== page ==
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Old 10-20-2009, 08:19 PM   #7
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Originally Posted by traineeinvestor View Post
Earlier this year, the Hong Kong government introduced a HK$0.50 (about US$0.065) tax per plastic bag in supermarkets and certain other shops. Prior to the levy being introduced, Hong Kong was using 30 million plastic bags a day (about four per person) and those bags accounted for about 6% of total household waste.

I'm not sure how much of a dent in the waste figures the levy has made, but it will be measurable - most people now take their own bags to supermarkets.

It only took about 11 years to get this through the legislature.
I cant imagine using 4 bags per day. I go shopping once a week and use 4 at the most for 2 people. Do they stick 2 items per bag or something?
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Old 10-20-2009, 09:59 PM   #8
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OK, I'm a non-USAian. What/who is CVS.
....
Kumquat, a CVS recently moved into my 'hood. They mailed out $10 coupons (if you spend more than $20), two per mailing so, heck, I went over and checked it out. After ignoring the pickets (CVS is non-union) I discovered it is similar to Walgreen's, that is, a drug store with hair products, milk as NML said, convenience items, etc. I used three $10 coupons there on three different days and never returned. I'm back loyal to Walgreen's. CVS is off-the-beaten track so probably won't do well there.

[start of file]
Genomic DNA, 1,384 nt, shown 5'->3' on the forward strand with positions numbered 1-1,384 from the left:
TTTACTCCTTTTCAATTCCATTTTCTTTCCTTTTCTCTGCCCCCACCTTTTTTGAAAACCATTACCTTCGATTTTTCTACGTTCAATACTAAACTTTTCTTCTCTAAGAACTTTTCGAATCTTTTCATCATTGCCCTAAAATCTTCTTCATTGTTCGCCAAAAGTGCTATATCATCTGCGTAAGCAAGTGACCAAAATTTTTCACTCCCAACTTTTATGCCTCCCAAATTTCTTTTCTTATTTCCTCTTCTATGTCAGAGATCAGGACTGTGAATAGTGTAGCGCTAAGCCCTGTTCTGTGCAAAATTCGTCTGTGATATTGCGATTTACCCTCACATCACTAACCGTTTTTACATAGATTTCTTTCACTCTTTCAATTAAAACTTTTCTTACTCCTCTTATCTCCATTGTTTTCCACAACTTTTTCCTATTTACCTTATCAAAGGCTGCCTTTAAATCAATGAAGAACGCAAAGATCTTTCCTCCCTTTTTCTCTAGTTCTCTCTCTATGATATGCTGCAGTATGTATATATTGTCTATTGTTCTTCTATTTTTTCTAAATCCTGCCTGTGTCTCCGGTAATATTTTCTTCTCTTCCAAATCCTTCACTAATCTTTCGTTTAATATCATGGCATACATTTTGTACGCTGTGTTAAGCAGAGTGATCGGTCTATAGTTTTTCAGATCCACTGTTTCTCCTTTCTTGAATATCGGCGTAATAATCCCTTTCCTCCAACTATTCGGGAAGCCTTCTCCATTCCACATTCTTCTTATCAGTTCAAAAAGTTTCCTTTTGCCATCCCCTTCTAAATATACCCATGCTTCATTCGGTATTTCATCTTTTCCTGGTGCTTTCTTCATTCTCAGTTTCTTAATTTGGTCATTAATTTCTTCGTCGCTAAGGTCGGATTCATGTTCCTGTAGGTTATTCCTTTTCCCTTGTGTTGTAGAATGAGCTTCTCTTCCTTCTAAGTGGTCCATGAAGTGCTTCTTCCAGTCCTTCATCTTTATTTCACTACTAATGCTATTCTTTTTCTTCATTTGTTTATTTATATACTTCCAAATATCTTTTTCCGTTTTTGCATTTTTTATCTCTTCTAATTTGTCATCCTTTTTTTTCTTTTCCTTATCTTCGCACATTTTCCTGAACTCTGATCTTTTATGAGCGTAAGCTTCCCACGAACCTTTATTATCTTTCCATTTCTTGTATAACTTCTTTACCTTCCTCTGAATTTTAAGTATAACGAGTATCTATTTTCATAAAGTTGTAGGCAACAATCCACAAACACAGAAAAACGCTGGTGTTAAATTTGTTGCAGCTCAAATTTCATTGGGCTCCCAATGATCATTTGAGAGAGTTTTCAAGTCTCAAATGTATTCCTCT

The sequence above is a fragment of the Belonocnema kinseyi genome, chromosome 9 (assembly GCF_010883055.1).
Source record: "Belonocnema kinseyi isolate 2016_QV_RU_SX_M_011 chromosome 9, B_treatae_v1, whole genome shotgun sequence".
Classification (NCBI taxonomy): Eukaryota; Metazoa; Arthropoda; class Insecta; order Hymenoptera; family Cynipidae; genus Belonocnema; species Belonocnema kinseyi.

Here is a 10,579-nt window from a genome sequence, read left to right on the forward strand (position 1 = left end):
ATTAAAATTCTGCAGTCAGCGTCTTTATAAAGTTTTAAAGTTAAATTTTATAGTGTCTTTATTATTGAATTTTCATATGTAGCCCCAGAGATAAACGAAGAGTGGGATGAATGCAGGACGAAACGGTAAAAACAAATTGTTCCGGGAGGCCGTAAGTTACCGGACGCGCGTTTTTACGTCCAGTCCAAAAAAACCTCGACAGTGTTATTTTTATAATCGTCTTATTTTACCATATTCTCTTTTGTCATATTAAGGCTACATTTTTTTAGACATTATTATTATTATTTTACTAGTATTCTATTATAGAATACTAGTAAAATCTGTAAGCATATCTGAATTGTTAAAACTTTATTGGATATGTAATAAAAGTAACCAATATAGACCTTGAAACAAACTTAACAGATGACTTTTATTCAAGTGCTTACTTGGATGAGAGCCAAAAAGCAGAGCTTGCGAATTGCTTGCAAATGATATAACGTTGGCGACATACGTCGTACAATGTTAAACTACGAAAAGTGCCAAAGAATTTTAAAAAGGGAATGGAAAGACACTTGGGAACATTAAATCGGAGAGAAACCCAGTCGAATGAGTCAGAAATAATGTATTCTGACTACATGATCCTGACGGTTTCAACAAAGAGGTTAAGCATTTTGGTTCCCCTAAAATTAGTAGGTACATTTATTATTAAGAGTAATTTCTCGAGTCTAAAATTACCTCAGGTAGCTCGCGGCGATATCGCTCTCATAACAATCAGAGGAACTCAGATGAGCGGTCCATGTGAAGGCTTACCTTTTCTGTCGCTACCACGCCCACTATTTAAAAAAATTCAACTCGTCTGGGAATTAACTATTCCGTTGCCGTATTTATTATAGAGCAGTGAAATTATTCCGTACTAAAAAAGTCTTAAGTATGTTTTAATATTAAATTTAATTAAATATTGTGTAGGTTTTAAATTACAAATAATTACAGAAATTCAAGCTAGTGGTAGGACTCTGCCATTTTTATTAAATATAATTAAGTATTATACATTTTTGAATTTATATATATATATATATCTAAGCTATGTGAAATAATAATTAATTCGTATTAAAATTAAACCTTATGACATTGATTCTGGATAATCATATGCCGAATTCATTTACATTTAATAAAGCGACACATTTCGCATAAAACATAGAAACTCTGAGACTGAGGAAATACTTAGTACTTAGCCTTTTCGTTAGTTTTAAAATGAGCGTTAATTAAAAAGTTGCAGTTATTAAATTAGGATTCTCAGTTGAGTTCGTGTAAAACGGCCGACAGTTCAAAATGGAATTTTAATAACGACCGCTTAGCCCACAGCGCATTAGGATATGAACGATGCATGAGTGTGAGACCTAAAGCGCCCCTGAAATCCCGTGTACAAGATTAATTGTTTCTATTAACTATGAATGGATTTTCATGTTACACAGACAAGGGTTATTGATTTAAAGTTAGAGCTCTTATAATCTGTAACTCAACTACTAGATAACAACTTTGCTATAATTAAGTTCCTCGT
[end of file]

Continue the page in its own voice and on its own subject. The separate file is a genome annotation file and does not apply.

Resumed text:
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Old 10-20-2009, 10:01 PM   #9
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OK, I'm a non-USAian. What/who is CVS.

Here in the frozen north, a lot of places are now "going green" and charing $.05 per bag. I'm glad that their dedication to environmental causes raises the corporate bottom line and hopefully will soon give me a dividend increase rather than bonus's to the jerk who came up with this idea.
Although I don't know what the initials stand for, CVS is a pharmacy chain much like Walgreens.
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Old 10-21-2009, 06:02 AM   #10
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OK, I'm a non-USAian. What/who is CVS.
CVS is identical to Walgreens (except there is not "one on every corner.")

Online Pharmacy for Prescription Drugs - CVS Pharmacy Drug Store

They were previously/purchased/merged with Caremark, a fairly large mail-order pharmacy.
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Old 10-21-2009, 06:19 AM   #11
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I cant imagine using 4 bags per day. I go shopping once a week and use 4 at the most for 2 people. Do they stick 2 items per bag or something?
Not really. People tend to shop for food daily and tend to buy fresh food (chicken, fish, fruit) in markets rather than the supermarkets. You also tend to get takeaway foods and most other shopping handed to you in plastic bags. It all adds up.
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Old 10-21-2009, 06:19 AM   #12
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I'd love to see less use of plastic bags, but not enough to get me into a CVS. We got a "free" $25 gift card for placing a prescription there and still can't bear to pay their prices, so the gift card sits. Irrational, I know.